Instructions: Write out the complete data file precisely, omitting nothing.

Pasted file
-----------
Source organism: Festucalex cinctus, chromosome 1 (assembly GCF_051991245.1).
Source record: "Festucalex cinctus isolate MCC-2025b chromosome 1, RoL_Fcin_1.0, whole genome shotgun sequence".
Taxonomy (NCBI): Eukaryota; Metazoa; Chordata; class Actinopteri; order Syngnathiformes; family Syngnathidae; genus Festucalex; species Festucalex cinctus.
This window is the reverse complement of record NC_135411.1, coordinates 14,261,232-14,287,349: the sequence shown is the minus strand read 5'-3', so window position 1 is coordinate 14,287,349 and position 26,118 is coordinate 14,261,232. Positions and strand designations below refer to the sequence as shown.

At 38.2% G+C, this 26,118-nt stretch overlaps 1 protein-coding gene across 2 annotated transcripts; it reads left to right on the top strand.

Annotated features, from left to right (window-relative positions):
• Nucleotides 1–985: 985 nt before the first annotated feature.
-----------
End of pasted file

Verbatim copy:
Source organism: Festucalex cinctus, chromosome 1 (assembly GCF_051991245.1).
Source record: "Festucalex cinctus isolate MCC-2025b chromosome 1, RoL_Fcin_1.0, whole genome shotgun sequence".
Taxonomy (NCBI): Eukaryota; Metazoa; Chordata; class Actinopteri; order Syngnathiformes; family Syngnathidae; genus Festucalex; species Festucalex cinctus.
This window is the reverse complement of record NC_135411.1, coordinates 14,261,232-14,287,349: the sequence shown is the minus strand read 5'-3', so window position 1 is coordinate 14,287,349 and position 26,118 is coordinate 14,261,232. Positions and strand designations below refer to the sequence as shown.

At 38.2% G+C, this 26,118-nt stretch overlaps 1 protein-coding gene across 2 annotated transcripts; it reads left to right on the top strand.

Annotated features, from left to right (window-relative positions):
• Nucleotides 1–985: 985 nt before the first annotated feature.